The UN Refugee Agency says 5,000 Rwandan refugees are living in precarious conditions on the border with Burundi and must be moved to a safer location inland. It says the refugees fled Rwanda and the threat of violence arising from village tribunals looking into the 1994 genocide.
The U.N. refugee agency says it has had no response from the government of Burundi to its appeal to move the Rwandan refugees to secure transit camps.
UNHCR spokeswoman, Jennifer Pagonis, says the refugees are living under makeshift conditions. She says it is difficult to get humanitarian assistance to them and people have been surviving on emergency aid provided on an ad-hoc basis by U.N. and private agencies.
She says the refugees are among nearly 7,000 Rwandans who have fled to Burundi since early April.
"They say that they are fleeing because of fears over the start of the local Gacaca Tribunals, which are looking into the Rwandan genocide," she said. "Now there are some 9,000 of these local courts which have started their work across Rwanda and these asylum seekers arriving in Burundi - some 7,000 since early April - have cited threats and rumors of massacres and revenge attacks as reasons for leaving Rwanda."
Rwanda set up the tribunals to deal with a backlog of tens of thousands of suspects awaiting trial in conventional courts. They are charged with participating in the genocide by Hutu extremists of 800,000 Tutsi and Hutu moderates in 1994.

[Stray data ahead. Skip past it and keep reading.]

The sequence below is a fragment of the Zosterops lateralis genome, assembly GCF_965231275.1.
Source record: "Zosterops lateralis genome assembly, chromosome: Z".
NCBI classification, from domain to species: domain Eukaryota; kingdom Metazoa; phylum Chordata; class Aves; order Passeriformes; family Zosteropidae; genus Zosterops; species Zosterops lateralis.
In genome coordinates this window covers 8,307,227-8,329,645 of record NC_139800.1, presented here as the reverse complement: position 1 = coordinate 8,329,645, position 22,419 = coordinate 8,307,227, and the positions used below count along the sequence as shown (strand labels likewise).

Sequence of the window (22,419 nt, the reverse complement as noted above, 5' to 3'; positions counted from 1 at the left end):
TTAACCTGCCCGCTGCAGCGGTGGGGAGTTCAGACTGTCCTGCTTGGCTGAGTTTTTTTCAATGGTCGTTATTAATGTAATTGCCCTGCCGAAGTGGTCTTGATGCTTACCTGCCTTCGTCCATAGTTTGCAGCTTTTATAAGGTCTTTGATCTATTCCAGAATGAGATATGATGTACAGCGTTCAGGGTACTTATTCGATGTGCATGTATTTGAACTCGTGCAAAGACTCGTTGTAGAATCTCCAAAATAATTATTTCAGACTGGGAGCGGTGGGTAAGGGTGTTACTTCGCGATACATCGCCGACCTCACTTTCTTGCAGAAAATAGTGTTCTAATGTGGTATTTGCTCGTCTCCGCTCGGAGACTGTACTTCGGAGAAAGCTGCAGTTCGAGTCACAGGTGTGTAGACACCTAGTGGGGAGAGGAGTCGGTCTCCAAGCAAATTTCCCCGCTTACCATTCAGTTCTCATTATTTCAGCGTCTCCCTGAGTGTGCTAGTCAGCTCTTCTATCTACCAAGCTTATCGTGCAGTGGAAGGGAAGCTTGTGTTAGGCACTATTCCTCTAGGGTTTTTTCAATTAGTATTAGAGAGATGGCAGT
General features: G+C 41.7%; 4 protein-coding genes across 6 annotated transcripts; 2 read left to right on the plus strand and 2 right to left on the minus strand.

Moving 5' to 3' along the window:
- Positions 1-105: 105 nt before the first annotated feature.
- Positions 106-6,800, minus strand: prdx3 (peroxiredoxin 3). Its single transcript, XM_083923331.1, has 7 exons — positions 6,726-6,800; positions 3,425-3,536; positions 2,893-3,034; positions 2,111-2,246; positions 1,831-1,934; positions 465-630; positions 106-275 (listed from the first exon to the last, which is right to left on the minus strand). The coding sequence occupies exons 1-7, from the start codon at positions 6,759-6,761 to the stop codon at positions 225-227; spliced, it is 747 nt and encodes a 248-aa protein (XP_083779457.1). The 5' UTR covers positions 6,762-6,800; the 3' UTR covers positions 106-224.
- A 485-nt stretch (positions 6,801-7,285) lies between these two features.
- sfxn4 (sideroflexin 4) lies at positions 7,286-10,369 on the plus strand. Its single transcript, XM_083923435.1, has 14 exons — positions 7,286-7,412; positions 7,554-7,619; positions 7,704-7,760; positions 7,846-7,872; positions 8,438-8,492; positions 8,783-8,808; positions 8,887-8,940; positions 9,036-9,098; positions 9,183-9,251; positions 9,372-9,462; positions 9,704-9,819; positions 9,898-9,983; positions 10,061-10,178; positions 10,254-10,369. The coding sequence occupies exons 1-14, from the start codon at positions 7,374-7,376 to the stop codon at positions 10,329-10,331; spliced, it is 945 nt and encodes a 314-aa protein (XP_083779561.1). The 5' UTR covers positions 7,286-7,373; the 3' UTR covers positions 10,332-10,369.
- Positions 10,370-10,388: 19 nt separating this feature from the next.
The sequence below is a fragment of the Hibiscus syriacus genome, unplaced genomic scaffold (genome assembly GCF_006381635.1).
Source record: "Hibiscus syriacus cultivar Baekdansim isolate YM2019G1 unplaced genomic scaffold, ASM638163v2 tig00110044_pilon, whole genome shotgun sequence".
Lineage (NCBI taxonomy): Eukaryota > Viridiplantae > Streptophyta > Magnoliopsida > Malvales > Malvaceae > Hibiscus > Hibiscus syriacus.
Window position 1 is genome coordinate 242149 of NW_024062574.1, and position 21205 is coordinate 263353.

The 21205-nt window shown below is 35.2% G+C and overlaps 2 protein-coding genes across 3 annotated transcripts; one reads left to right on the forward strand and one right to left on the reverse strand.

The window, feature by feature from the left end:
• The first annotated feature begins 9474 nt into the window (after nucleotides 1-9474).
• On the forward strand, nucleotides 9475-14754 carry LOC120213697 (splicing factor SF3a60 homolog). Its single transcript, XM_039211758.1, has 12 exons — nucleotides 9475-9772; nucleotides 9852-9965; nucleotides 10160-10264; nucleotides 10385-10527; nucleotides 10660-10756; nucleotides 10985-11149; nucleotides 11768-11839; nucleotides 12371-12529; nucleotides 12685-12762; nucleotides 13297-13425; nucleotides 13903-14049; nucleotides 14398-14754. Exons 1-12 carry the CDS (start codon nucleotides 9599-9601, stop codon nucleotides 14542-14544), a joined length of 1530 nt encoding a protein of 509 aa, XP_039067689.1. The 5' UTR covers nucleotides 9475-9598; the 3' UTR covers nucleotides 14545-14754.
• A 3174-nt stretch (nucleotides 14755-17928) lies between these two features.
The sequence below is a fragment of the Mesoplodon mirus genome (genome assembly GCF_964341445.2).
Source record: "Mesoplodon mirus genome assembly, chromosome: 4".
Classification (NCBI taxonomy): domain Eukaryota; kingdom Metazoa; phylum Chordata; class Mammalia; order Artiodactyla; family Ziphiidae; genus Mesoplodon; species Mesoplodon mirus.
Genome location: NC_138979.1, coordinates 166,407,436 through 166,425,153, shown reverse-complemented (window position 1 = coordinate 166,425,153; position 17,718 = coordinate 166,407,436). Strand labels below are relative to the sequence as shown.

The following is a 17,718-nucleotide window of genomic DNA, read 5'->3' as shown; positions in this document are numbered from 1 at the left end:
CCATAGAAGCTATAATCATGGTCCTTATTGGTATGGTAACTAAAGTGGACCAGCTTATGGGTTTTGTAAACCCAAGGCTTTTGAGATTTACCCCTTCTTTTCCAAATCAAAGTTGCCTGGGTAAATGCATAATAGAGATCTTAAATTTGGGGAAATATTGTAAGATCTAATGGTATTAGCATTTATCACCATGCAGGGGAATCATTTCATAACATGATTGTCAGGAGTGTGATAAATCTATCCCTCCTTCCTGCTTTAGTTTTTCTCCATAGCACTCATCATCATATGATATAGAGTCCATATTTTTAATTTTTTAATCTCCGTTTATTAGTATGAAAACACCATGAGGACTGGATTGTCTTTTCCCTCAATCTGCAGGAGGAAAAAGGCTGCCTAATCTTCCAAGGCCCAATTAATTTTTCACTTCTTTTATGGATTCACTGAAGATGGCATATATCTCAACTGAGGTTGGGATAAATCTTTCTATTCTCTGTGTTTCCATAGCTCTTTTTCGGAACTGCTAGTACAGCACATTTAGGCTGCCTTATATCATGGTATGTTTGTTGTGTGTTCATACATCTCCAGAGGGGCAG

In mid-April, the UNHCR transferred 1,800 of the 7,000 Rwandans from the border to two transit camps further inland in Burundi. The Burundian authorities halted this movement on April 23, leaving 5,000 refugees stranded at the border.
Ms. Pagonis says several hundred Rwandans may have returned home as a result of a two-week campaign launched by the Burundian and Rwandan authorities. She says the campaign, which is aimed at easing the fears of the asylum seekers and encourage them to go back to Rwanda, is scheduled to end on Thursday.
"And, after that, both authorities in both countries are scheduled to meet to evaluate the impact of that campaign," she said. "Now, we have been given assurances by the Burundians that they will respect this principle of non-refoulement, that is that people will not be forced back against their will. And, the Burundian government has also said that we can carry out a status determination of these asylum seekers who do not wish to return to Rwanda."
Ms. Pagonis says her agency is concerned about reports of cases of intimidation. She says aid workers try to make sure that asylum seekers know that they do not have to return to a country against their will.